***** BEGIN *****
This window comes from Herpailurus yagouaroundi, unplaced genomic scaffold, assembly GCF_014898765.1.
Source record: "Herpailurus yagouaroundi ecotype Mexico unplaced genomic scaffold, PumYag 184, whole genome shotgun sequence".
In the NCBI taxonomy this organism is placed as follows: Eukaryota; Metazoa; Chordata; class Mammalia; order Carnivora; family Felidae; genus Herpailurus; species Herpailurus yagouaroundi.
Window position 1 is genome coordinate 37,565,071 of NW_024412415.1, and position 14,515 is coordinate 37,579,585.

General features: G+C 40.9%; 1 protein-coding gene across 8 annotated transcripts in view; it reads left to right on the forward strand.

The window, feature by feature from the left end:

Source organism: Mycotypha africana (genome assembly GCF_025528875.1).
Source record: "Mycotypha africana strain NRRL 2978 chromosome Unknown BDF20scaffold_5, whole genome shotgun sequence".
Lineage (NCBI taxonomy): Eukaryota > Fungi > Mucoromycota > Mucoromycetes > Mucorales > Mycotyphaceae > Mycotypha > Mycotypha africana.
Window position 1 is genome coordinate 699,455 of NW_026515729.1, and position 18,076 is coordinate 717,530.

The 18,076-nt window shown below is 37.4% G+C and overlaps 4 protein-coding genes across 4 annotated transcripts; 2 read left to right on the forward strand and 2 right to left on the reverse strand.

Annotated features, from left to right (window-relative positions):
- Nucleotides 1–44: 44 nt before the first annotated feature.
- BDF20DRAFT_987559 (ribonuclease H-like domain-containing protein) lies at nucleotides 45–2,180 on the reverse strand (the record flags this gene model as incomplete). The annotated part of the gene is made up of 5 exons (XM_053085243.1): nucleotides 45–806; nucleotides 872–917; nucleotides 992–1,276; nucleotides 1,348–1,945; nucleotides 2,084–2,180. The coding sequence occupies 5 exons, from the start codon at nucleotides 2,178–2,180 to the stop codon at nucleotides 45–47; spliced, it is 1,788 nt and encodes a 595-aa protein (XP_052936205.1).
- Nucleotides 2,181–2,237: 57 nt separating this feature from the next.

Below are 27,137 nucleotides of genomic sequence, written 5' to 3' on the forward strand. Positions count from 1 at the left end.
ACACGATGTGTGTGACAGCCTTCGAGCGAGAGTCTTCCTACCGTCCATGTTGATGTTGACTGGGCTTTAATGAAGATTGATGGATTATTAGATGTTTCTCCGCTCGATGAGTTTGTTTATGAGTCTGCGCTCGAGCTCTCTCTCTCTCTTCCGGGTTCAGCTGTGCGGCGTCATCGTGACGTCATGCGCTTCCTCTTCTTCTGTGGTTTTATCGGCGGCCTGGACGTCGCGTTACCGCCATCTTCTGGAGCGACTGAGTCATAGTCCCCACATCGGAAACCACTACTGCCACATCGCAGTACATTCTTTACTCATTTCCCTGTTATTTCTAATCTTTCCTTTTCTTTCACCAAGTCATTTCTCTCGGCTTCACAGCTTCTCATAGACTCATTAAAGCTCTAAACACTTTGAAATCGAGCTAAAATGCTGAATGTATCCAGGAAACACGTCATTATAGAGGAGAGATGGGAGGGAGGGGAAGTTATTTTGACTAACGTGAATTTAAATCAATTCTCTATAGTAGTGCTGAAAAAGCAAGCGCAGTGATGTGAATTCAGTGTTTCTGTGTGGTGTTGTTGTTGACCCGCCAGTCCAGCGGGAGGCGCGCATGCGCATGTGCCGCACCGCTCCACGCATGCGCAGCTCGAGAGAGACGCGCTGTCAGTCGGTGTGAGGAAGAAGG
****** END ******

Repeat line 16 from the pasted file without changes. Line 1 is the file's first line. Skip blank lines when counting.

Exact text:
Below are 27,137 nucleotides of genomic sequence, written 5' to 3' on the forward strand. Positions count from 1 at the left end.